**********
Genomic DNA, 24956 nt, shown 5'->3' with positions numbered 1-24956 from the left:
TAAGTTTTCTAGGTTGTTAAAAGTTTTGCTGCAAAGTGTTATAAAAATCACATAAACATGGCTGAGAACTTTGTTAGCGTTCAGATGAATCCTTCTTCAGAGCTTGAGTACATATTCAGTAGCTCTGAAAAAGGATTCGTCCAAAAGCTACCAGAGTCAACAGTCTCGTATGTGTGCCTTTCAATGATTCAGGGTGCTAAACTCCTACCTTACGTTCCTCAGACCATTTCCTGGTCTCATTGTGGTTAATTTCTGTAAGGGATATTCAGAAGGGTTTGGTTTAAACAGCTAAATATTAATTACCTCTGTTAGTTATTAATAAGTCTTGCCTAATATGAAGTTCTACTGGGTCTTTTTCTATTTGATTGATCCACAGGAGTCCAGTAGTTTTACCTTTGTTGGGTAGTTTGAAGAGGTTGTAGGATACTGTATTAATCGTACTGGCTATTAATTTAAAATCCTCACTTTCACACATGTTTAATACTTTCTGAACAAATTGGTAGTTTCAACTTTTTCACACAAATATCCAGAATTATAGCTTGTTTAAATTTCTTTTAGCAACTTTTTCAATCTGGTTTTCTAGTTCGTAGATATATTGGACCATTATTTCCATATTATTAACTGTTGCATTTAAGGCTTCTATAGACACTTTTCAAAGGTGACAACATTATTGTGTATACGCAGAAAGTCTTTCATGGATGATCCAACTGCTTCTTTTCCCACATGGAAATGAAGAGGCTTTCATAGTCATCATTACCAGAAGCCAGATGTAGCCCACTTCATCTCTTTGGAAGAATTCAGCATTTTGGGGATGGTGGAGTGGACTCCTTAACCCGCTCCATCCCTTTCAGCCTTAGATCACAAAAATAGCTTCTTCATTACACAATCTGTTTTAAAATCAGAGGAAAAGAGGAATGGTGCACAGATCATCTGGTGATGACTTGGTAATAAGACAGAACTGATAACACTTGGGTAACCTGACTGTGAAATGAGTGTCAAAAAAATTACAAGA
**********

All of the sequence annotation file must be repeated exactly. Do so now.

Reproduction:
Genomic DNA, 24956 nt, shown 5'->3' with positions numbered 1-24956 from the left:
TAAGTTTTCTAGGTTGTTAAAAGTTTTGCTGCAAAGTGTTATAAAAATCACATAAACATGGCTGAGAACTTTGTTAGCGTTCAGATGAATCCTTCTTCAGAGCTTGAGTACATATTCAGTAGCTCTGAAAAAGGATTCGTCCAAAAGCTACCAGAGTCAACAGTCTCGTATGTGTGCCTTTCAATGATTCAGGGTGCTAAACTCCTACCTTACGTTCCTCAGACCATTTCCTGGTCTCATTGTGGTTAATTTCTGTAAGGGATATTCAGAAGGGTTTGGTTTAAACAGCTAAATATTAATTACCTCTGTTAGTTATTAATAAGTCTTGCCTAATATGAAGTTCTACTGGGTCTTTTTCTATTTGATTGATCCACAGGAGTCCAGTAGTTTTACCTTTGTTGGGTAGTTTGAAGAGGTTGTAGGATACTGTATTAATCGTACTGGCTATTAATTTAAAATCCTCACTTTCACACATGTTTAATACTTTCTGAACAAATTGGTAGTTTCAACTTTTTCACACAAATATCCAGAATTATAGCTTGTTTAAATTTCTTTTAGCAACTTTTTCAATCTGGTTTTCTAGTTCGTAGATATATTGGACCATTATTTCCATATTATTAACTGTTGCATTTAAGGCTTCTATAGACACTTTTCAAAGGTGACAACATTATTGTGTATACGCAGAAAGTCTTTCATGGATGATCCAACTGCTTCTTTTCCCACATGGAAATGAAGAGGCTTTCATAGTCATCATTACCAGAAGCCAGATGTAGCCCACTTCATCTCTTTGGAAGAATTCAGCATTTTGGGGATGGTGGAGTGGACTCCTTAACCCGCTCCATCCCTTTCAGCCTTAGATCACAAAAATAGCTTCTTCATTACACAATCTGTTTTAAAATCAGAGGAAAAGAGGAATGGTGCACAGATCATCTGGTGATGACTTGGTAATAAGACAGAACTGATAACACTTGGGTAACCTGACTGTGAAATGAGTGTCAAAAAAATTACAAGA